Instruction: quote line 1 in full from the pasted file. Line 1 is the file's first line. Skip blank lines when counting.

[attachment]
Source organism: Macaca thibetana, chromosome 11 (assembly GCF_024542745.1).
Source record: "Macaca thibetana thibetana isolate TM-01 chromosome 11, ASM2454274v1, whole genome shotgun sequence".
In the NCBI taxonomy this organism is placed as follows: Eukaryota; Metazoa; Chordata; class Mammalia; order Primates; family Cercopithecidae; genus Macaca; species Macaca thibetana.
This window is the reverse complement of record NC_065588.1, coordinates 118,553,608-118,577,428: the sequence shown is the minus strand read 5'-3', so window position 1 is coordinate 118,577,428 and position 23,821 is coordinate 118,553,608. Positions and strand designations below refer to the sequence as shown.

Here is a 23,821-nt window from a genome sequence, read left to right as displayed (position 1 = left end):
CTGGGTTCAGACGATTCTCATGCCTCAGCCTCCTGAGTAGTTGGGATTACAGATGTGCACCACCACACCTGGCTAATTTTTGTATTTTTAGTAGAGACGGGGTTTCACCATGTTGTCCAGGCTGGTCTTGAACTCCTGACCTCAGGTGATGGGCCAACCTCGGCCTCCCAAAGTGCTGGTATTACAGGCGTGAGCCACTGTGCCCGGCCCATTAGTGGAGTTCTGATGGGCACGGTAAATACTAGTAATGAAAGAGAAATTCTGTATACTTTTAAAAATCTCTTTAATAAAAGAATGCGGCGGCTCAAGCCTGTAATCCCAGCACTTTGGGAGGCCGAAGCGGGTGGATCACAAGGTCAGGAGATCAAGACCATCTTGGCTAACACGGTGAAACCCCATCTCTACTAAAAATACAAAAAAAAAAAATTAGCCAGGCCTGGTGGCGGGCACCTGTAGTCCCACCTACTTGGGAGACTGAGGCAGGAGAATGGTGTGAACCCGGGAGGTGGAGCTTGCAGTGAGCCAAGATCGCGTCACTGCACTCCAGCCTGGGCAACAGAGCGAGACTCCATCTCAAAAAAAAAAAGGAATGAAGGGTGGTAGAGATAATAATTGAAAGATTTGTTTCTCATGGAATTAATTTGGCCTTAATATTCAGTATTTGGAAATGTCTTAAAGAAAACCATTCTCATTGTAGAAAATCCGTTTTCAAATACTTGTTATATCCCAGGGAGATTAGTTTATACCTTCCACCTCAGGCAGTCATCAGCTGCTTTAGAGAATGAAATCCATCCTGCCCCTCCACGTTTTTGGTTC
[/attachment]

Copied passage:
Source organism: Macaca thibetana, chromosome 11 (assembly GCF_024542745.1).